Corneal hydrops affects patients with keratoconus, usually patients who have very advanced or severe stages of keratoconus.
The cornea has 5 layers. From front to back: epithelium, basement membrane, stroma, Descemet's membrane, and endothelium. Each layer is critical to the health of the cornea.
In corneal hydrops, the fourth layer - Descemet's membrane splits or breaks. The reason this happens is because with advanced keratoconus, the cornea is getting steeper and steeper and steeper with time. When the cornea gets super steep, the Descemet's membrane can rupture, which leads to hydrops.
When Descemet's layer ruptures, the cornea cannot pump out the water within the cornea effectively, which leads to swelling or edema. You can usually see this as a large white spot like in the photo here:
The OCT imaging in black and white also confirms edema in the cornea, represented by the areas of black within the corneal scan.
There are several treatment options for hydrops. First, a hyperosmotic eye drop can be used called Muro 128. This hypersaline solution can help draw out excess liquid from the cornea, resulting in less corneal swelling.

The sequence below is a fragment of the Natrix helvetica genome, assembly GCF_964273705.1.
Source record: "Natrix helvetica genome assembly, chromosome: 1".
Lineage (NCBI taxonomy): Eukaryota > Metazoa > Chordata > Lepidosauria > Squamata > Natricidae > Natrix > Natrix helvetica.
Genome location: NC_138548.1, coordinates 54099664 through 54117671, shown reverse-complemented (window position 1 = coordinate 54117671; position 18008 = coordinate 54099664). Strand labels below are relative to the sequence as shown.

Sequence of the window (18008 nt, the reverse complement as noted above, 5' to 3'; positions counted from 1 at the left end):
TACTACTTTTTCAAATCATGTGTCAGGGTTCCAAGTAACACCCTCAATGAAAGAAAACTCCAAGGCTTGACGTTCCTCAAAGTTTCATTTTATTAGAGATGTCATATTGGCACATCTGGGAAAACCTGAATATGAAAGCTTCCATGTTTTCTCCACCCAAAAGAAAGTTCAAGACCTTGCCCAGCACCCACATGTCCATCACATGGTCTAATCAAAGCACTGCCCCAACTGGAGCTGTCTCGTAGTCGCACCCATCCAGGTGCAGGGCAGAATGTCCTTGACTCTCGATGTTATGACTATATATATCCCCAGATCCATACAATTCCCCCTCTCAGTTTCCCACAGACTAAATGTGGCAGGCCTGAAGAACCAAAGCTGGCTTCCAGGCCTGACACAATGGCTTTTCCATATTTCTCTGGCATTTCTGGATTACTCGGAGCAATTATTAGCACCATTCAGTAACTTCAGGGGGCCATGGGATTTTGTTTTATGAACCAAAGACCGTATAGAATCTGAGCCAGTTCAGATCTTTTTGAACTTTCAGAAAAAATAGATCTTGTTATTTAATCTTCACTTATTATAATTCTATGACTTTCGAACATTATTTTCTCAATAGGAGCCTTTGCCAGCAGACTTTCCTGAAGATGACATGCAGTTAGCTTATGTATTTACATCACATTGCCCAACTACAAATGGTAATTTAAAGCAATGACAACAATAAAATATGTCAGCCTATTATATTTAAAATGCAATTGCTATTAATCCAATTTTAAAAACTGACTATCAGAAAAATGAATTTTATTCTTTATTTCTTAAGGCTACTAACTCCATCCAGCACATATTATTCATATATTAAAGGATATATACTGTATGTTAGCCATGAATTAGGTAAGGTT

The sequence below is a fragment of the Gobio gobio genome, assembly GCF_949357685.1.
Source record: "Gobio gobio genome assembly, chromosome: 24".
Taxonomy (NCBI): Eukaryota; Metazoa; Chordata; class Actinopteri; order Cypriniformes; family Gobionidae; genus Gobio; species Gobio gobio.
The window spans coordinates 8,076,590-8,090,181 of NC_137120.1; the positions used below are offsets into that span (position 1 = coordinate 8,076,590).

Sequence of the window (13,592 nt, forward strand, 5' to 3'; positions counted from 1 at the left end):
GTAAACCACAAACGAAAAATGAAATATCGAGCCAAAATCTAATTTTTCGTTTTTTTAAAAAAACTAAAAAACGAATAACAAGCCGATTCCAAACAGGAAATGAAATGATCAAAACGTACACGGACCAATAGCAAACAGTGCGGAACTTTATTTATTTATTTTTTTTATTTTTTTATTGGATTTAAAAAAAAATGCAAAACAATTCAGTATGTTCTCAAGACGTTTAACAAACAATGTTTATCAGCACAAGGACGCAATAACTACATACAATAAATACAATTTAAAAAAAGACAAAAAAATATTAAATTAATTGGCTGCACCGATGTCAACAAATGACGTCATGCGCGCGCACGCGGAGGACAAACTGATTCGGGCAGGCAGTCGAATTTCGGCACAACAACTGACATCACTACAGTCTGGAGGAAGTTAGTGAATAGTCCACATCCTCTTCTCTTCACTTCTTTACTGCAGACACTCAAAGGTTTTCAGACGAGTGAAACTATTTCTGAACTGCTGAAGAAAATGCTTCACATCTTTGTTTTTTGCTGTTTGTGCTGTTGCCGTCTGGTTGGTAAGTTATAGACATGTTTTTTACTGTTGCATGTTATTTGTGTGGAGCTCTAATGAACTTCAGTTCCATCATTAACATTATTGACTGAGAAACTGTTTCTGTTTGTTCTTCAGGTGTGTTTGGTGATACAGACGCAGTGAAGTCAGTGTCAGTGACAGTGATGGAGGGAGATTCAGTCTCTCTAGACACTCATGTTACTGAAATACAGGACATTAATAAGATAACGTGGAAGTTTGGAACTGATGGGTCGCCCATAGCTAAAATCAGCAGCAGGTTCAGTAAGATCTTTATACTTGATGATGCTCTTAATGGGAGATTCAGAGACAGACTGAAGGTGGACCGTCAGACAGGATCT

If the patient is in pain, a cycloplegic such as atropine can also be used. Steroids, NSAIDs, and glaucoma drops are also commonly used.
In severe cases, a corneal specialist can insert a gas bubble into the anterior chamber to help seal Descemet's membrane.
The good news is that hydrops will usually resolve itself in a matter of weeks or months. If patients have severe keratoconus or very thin corneas, they must be monitored very carefully to prevent corneal perforation. This would be an ocular emergency.
After hydrops resolves and Descemet's membrane has patched itself up, the cornea will usually have a scar showing evidence that hydrops took place. Unfortunately this is permanent.
The good news is many of our patients are still successfully fit into scleral lenses to help improve their vision after hydrops have resolved.